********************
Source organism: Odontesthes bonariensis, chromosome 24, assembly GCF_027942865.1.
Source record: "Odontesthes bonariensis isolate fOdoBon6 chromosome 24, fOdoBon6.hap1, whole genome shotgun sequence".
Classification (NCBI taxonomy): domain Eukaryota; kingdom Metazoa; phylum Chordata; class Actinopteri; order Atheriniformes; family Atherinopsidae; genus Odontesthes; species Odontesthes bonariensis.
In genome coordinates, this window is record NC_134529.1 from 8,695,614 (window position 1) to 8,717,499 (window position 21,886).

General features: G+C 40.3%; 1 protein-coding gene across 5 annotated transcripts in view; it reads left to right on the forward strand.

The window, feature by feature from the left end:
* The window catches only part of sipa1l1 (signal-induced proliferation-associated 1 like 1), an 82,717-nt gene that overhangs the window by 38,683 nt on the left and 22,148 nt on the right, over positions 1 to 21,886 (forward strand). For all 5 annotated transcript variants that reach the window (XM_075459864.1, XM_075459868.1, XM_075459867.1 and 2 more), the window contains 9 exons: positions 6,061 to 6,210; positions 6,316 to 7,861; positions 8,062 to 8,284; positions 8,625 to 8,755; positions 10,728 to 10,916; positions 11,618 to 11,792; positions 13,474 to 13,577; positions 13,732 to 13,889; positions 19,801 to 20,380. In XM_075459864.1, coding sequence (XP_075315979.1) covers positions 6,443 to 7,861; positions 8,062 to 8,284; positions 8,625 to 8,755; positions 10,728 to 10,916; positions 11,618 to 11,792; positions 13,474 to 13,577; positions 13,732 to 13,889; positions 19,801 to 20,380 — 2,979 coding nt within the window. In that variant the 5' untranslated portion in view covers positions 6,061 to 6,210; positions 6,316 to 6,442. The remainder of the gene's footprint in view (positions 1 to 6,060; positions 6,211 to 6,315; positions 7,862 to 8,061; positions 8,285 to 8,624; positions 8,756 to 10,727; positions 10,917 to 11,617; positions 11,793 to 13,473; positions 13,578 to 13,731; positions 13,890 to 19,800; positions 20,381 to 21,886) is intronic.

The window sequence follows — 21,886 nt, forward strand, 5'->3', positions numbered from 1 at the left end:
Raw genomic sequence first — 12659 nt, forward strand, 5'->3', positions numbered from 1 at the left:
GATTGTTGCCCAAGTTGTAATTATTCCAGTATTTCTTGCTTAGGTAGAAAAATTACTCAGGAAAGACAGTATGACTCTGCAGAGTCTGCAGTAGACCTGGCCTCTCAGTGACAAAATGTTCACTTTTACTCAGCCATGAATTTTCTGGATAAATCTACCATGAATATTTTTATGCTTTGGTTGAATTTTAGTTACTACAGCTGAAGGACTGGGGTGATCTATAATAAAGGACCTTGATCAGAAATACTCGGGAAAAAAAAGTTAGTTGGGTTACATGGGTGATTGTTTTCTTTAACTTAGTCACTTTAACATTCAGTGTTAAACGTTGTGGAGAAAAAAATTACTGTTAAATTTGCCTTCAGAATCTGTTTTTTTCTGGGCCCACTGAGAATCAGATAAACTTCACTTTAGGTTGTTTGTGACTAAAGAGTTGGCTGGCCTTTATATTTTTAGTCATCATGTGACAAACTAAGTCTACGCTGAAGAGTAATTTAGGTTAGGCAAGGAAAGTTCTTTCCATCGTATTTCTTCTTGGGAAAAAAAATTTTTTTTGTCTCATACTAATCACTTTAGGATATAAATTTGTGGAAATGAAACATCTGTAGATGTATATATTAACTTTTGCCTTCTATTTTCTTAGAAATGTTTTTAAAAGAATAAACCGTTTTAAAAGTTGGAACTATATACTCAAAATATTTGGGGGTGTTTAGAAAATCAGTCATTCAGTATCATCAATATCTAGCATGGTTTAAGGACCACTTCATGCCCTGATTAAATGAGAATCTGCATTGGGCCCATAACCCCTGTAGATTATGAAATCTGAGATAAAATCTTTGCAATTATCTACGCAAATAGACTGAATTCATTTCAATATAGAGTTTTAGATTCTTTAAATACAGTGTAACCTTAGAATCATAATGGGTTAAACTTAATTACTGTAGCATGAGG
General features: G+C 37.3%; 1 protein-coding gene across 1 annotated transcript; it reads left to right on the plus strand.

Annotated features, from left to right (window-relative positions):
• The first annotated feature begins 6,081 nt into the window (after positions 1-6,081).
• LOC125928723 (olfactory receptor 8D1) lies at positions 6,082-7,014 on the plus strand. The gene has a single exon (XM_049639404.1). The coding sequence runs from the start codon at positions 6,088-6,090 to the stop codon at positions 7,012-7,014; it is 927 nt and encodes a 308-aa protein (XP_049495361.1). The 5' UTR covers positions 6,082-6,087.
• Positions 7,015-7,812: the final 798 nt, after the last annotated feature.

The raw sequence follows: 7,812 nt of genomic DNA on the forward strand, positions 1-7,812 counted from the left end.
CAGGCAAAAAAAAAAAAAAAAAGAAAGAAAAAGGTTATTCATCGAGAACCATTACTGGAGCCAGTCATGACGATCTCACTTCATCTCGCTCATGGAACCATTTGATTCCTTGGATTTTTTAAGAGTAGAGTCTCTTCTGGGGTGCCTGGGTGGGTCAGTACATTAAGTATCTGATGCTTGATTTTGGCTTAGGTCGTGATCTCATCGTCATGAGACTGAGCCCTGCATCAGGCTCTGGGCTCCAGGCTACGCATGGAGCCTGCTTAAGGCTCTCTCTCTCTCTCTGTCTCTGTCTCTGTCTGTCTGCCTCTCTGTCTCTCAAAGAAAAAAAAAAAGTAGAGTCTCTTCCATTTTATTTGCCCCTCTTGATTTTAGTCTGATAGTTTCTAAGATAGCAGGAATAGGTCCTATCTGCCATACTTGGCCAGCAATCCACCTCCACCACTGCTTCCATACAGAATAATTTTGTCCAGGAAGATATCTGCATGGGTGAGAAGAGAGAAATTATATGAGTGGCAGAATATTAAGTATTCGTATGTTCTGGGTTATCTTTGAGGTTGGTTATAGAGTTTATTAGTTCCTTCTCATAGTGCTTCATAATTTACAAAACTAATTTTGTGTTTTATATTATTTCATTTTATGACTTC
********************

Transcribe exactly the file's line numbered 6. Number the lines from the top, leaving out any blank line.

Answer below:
The window, feature by feature from the left end: